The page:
"Fear and complacency are what's going on right now with impending war and fear of terrorism," D'Andrade says. "It's been on my mind--I'm sure that others are thinking the same thing--and I wonder how it affects the production of art. Has it," he asks rhetorically, "changed people's work?" D'Andrade somewhat sheepishly admits that it hasn't much affected his own. "I've been working with this virus thing for a while," he says. "I like the anxious theme, and there's a certain amount of beauty to it--it can look both floral and alien at the same time."

Other, possibly calmer, exhibits in part include Dominic Egan's "Take One or Take All," a photographic exhibit based, naturally enough, on the Ten Commandments; Santa Rosa artist Al Longo's gender inquiry titled "It's a Guy Thing"; SSU Art Gallery exhibition coordinator Carla Stone's salute to the work of faculty, BFA candidates, and alumni; Marian Parmenter's short sample of those who exhibit with the SFMOMA's rental gallery; and Lydia Welch's all-fiber exhibition, "Surfaces/Textiles." Julie Baker's "Views" confronts how we edit the world around us; Jonathan Gregory takes on the untutored with "Outsider Art"; and Mary Hull Webster muses on "Interiors."

And then there are the artists gathered in the San Francisco-based collective known simply as VERN, who introduce "VERNland" to the North Bay with "The Curatorial Eye." VERN curator and member Chris Natrop explains that the moniker was jocularly used among the seven core artists to address each other, as with the simple elegance of that salutary phrase, "Hi, Vern." They decided to call themselves this collectively when they realized its placeholder in the French term vernissage, which means a private preview screening of an exhibition.

Ranging in age from 32 to 51, the artists of VERN formed just a year ago as a reaction to the dire toughness of making a mark all alone in the modern art world. Pooling resources, abilities, and contacts, VERN has, since its inception, shown in San Francisco, Los Angeles, New York, Genoa, and Chicago, with exhibits slated this year for Romania and Berlin, and more shows in New York and Italy.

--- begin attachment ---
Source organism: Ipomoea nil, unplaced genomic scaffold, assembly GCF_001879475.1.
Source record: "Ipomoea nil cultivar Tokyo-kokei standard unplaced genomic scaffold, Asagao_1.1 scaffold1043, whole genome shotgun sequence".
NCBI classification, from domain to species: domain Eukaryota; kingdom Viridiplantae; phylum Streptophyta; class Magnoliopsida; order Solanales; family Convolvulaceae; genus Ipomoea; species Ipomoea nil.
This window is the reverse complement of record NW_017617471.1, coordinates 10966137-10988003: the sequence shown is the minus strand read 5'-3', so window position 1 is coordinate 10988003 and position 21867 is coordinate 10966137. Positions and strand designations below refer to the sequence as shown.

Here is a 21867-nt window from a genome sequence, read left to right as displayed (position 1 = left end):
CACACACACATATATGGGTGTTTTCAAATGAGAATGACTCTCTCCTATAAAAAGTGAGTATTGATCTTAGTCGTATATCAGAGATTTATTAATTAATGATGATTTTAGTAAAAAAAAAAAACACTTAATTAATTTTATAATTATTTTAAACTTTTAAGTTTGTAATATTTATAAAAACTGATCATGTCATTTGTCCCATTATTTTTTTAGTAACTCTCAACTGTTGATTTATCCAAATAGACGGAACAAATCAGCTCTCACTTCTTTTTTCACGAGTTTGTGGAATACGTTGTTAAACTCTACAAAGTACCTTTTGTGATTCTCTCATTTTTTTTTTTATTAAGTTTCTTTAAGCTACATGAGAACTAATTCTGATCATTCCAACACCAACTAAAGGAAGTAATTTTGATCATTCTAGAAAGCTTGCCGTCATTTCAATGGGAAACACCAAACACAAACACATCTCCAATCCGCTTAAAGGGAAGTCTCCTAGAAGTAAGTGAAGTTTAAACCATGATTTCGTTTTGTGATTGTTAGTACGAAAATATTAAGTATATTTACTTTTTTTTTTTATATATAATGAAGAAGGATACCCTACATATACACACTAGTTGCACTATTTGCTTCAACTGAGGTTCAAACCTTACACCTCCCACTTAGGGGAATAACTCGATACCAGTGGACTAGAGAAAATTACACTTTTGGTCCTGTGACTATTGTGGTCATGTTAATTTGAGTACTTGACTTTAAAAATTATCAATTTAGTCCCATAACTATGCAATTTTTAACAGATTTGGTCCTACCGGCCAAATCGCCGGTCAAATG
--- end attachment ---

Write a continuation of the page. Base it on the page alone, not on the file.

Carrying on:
"It's been really accelerated for us," Natrop admits. "It's the energy of the collective." Having a solid professional background in design and marketing doesn't hurt much either (Natrop joking that he "resigned" from the design department of Wells Fargo bank last year). Nor does it hurt to have a VERN-ite who owns San Francisco's Melting Point Gallery, as does member Tyrome Tripoli. But those extra niceties aside, it's VERN's work that keeps making the point.

Utilizing paint, sculpture, found objects, paper scraps, and video, VERN sets itself the challenge of doing nothing but landscapes for this show. But Natrop describes it as "definitely pushing the limits of landscape. One guy created a blue color field painting just called Sky. Another guy did a sculpture called Rubber Highway that is a large rubber belt bolted together to make a floppy highway. I'm really excited by the result, because it shows all the different ways that landscapes can be represented."

The pressing question of course becomes what the seven to 10 highly creative members of VERN choose to fight about.

"Oh, you know," Natrop laughs, "what kind of wine to have at the reception, should we put a tip jar out on the table."

More seriously, he says, "There's always going to be tension when you're working in a group. In the beginning, it was really hard to figure out how to curate our shows, because everyone as individuals wanted to show everything that they loved. Now we have a director for every show, who acts as a curator and organizer. We have a lot to offer, and we all put feelers out. At the end of the day, it's really about the art.

"One philosophy that I have is that there are a lot of really good artists in the world, but there's a lack of opportunity. Knowing that our art is good, we're trying to create the opportunity."

And so is the SMOVA.


'The Curatorial Eye: Fifteen Perspectives' shows Jan. 12-March 7, with a silent and live art auction slated for Saturday, March 8, 6-9pm, at the LBC, 50 Mark West Springs Road, Santa Rosa. Museum hours are Wednesday-Saturday, 10am-4pm; Sunday, 1-4pm. Regular admission is $2; free to members and children under 16. Auction admission is $45. 707.527.0297.

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From the January 9-15, 2003 issue of the North Bay Bohemian.